'Films need to seduce their audience in to long term commitment'. Many films capture their audience in the first moments, the first scene being one with a lot of action. In the documentary 'Watching' it states how so many directors are tempted to go for 'instant arousal' of the audience, rather than a slow built up start to the movie which builds a plot.
Jean Jacques Beineix, a director, states that the excitement should not be given to the audience in the opening. He states that all the action and drama should be built up and the climax should come later, the want and need for some action or drama should be nurtured and left to grow throughout the film. In his opinion, starting a film with such an exciting first scene leaves little choice of where to go; the thrill must be re delivered constantly or the first thrill will be forgotten rather than cherished by the viewer.
'A good beginning makes the audience feel they dont know nearly enough yet, and at the same time not too little'. There must be a judgement of how much is given away in the opening. Too much information makes the audience feel in control, as if they do not need to watch so intently, whereas too little information leaves the audience bored, tired and losing interest.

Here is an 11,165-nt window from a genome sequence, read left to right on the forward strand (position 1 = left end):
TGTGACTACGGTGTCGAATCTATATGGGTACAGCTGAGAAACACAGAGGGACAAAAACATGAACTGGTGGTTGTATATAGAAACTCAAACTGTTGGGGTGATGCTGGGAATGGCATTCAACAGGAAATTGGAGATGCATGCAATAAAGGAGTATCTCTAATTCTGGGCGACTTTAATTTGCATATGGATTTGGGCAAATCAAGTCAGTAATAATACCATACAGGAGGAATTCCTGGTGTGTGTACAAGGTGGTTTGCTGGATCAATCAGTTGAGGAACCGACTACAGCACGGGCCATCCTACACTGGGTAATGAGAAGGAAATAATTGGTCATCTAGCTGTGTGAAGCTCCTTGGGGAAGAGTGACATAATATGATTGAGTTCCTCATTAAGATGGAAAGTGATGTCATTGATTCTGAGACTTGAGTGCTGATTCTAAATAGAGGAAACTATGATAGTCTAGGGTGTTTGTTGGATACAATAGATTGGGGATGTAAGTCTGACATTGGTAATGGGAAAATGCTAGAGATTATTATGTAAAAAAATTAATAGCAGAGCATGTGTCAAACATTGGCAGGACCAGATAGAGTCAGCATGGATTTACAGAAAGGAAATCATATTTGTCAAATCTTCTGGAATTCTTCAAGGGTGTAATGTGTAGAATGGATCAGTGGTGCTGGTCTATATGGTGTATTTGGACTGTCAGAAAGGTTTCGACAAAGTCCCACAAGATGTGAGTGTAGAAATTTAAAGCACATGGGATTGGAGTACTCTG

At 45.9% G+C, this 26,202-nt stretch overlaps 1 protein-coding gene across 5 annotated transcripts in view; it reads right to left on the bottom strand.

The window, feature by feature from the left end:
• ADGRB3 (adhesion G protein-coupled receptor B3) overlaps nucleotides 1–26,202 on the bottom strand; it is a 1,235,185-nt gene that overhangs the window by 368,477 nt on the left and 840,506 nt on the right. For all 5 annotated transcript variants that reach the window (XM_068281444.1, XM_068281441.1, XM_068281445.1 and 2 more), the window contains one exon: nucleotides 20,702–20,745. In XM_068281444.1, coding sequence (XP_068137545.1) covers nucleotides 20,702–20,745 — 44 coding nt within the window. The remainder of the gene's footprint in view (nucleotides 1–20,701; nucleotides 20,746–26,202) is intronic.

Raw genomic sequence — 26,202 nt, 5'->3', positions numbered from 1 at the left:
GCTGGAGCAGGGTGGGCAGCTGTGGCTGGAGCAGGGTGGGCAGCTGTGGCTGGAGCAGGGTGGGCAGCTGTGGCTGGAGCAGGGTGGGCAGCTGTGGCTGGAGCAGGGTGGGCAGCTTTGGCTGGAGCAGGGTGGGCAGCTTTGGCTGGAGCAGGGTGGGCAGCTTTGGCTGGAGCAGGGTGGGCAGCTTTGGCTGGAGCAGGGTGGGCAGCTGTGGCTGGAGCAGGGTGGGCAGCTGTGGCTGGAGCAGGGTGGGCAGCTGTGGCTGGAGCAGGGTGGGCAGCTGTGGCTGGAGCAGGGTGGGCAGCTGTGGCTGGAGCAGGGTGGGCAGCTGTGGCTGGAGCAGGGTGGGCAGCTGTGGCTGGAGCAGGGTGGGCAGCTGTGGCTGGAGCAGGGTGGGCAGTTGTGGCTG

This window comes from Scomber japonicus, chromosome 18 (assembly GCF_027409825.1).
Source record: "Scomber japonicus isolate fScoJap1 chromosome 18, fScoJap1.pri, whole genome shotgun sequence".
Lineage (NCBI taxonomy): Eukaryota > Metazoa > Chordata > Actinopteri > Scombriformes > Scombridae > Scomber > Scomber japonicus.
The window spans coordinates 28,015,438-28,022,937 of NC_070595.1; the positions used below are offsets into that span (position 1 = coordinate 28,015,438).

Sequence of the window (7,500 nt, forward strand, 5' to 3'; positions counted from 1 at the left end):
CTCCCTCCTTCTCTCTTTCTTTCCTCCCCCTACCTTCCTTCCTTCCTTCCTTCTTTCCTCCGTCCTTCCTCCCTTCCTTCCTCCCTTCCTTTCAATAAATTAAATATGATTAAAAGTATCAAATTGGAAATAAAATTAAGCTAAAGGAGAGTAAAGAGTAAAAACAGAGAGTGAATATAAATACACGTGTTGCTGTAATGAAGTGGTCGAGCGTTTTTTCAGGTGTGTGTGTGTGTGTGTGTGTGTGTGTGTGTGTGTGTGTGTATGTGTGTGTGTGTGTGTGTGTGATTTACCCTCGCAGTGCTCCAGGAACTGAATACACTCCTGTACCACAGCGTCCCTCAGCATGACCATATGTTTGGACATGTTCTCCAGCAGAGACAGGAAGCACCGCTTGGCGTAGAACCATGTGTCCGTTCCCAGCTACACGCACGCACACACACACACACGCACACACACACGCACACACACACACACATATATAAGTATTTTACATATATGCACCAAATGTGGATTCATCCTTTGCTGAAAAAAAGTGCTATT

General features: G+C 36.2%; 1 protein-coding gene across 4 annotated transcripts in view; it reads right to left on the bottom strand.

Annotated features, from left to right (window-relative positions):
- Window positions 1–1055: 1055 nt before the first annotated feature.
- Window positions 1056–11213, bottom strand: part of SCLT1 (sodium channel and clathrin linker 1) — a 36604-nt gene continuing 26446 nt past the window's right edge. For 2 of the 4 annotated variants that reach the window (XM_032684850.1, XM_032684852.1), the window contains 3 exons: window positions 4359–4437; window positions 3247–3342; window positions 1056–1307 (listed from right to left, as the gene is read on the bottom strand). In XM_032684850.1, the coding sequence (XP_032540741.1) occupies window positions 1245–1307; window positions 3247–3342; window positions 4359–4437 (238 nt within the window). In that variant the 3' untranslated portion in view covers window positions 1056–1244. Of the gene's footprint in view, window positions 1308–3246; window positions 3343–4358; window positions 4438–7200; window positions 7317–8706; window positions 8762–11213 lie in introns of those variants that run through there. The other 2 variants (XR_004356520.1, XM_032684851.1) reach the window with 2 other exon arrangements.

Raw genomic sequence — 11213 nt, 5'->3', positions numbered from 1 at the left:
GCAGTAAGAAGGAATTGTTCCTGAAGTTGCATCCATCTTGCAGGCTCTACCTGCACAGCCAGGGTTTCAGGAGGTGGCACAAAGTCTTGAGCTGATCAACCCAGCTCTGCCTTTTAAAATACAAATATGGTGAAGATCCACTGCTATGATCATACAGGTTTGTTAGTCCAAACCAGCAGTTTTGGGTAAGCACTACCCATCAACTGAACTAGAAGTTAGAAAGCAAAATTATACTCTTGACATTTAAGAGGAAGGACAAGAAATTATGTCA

Stanley Kauffmann- a classic opening. A classic opening consists of and established shot. This would involve three different things.
For an example: shot of whole of london, shot of an office
shot of the window, then shot of the person inside we are focusing on. This serves a purpose of creating a mood, depending on music, as well us showing us a character (probably main), and also the general and a more specific location.
Kyle Cooper's title sequence is effective for various reasons, it introduces the viewer to the psychotic and obsessive nature of the main character in an abstract way, without showing any of the actual film, it tunes viewers to the 'same dissonant pitch'.
Popularly in film noir, the film starts at the end, then the events play back in time up until that point.
In 'the shining' we know our characters are going the wrong way as they drive in to the shadows, there is a sense of foreboding, the camera is like a predator and that we follow bares resemblance. There is a bird's eye view used.